Paige graduates from Guide Dogs for the Blind program
The sweet yellow lab was raised in King City
(This is the third installment of a three-part series about Lou Travis, who acquired guide dog puppy Paige in February 2012 and raised her until April 2013, when she took her to the Guide Dogs for the Blind campus in Boring to be assessed and complete her advanced training).
For a few moments, Paige forgot she was a newly minted guide dog and flew into the waiting arms of Lou Travis, who had raised her for more than a year and had not seen her for almost four months.
The scene took place Saturday, Aug. 17, at the Guide Dogs for the Blind campus in Boring 1 1/2 hours before the graduation ceremony in which Paige, a yellow lab, was formally turned over to her new handler, Beth Allred of Englewood, Colo.
"She was so excited to see me," said Lou, a King City resident. "She just kept licking me, and her tail was wagging so hard."
Lou and Paige were inseparable during their time together: Paige, wearing her little green "Guide dog puppy in training" jacket, went everywhere with Lou as Lou socialized her and taught her basic commands.
The pair last saw each other April 21, when Lou's friend Chris Casebeer drove her and Paige to the Boring campus for Paige to be evaluated and spayed before starting the eight levels of advanced training. Many dogs don't make it through the entire process, but Paige progressed with flying colors.
"They said she took to it like a duck to water," said Lou, who followed Paige's progress online through the various levels.
As Paige neared the end of her training, she was matched with Beth, a 27-year-old woman who has been blind since birth, earned a master's degree in vocal performance and is now working on a second master's in special education. Beth currently works in special education as a para-professional with blind students aged 3 to 21.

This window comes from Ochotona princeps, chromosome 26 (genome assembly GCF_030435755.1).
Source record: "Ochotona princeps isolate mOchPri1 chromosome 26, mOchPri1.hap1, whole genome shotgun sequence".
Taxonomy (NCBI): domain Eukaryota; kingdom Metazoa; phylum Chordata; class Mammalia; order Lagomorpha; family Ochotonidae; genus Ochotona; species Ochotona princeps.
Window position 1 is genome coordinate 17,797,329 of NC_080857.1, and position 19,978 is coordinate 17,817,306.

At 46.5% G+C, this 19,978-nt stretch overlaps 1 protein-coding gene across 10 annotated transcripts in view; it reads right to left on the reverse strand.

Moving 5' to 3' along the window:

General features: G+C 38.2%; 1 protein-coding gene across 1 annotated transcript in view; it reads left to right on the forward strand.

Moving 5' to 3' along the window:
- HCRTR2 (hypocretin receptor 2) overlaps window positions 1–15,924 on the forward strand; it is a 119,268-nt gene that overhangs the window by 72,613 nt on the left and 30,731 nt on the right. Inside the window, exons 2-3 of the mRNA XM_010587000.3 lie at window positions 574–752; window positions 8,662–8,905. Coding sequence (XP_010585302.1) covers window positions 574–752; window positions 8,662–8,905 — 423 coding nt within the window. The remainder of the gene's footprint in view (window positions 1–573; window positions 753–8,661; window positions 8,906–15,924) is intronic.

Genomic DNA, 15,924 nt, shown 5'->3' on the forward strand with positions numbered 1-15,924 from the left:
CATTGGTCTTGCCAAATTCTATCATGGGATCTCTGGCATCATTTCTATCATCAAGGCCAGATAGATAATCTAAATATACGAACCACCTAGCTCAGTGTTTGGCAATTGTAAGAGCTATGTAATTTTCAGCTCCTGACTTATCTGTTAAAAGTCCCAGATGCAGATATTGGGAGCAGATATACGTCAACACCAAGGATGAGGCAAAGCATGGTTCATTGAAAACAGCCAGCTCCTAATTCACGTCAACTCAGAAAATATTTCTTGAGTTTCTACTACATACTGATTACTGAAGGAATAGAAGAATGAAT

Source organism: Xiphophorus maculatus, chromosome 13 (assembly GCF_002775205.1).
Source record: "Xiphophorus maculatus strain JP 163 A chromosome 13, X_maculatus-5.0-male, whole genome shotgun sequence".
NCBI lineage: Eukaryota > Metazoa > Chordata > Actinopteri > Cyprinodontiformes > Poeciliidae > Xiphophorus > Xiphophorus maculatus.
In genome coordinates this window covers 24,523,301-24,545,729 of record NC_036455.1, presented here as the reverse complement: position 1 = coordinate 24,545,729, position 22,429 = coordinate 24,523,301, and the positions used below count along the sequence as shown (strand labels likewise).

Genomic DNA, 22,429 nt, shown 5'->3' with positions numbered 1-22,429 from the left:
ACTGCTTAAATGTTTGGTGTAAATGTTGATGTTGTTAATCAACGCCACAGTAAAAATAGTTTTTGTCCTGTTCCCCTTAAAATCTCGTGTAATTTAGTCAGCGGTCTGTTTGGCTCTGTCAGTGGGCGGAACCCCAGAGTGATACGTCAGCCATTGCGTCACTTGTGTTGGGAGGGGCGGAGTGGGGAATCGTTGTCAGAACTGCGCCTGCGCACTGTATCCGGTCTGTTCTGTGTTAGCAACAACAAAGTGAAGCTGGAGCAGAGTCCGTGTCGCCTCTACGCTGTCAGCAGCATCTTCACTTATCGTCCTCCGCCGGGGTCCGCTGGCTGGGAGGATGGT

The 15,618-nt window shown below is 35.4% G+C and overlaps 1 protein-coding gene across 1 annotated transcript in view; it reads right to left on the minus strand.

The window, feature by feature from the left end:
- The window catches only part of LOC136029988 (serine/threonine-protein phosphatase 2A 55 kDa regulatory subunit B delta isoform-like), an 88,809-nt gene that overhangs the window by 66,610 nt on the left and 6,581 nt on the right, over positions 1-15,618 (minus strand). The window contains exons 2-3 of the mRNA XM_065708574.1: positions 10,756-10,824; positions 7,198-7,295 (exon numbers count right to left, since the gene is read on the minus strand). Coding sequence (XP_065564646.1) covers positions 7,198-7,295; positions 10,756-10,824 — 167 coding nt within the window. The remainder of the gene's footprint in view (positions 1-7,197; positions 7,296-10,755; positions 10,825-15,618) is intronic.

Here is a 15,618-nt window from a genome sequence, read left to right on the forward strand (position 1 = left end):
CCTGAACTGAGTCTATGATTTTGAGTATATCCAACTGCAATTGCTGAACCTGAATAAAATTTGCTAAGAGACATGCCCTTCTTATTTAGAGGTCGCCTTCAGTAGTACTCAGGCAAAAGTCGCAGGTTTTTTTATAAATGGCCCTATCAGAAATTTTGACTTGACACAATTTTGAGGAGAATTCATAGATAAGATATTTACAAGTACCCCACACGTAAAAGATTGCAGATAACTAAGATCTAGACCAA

Beth and five others in Class 256 came to the campus two weeks earlier to meet the dogs they had been paired with and undergo intensive training, with the dogs living with their new handlers in the dormitory.
Beth said she got her first seeing-eye dog at age 18, and Paige is her third dog.
During the graduation ceremony, Beth walked across the stage from one side, while Lou and Paige came from the other side, and Lou handed Paige's leash over to her.
"You would think after three dogs that this would become routine," Beth said. "But every dog means new emotions and a new partnership. It's somewhat scary, but a bond is growing between us and this is the start of a new relationship that will be cherished and grow every day.
"A dog brings so much joy into your life, and you share a teamwork that can't be compared to anything else."
Lou spoke next through her tears, recalling, "When I was introduced to Paige, I instantly fell in love with this sweet little girl - so cute, cuddly, affectionate and loved to kiss Paige has always loved people, and I had a hard time keeping her in one place if someone came up to us.
"She would sit nicely, but her tail would go like crazy, and she would start a slow skooch forward. When I'd stop her, she would give me the look, 'Oh, darn I just wanted to say hello!'
"Paige and I went everywhere together - work, church, knitting guild meetings, farmers market, Doernbecher Children's Hospital, the beach, lots of other outings! She loves to ride in the car and is a great little traveler! She would lie down and snooze, and when I'd stop, she'd sit up and look out the window. Because she's so petite, she had to stretch to be able to see the window."
Lou continued, "Every now and then I would send a companywide email to let people at work know what was happening with Paige. When I sent an email saying that she had completed her training, I got an email from a fellow in our Seattle office. His mother is blind and has had dogs from Guide Dogs for the Blind.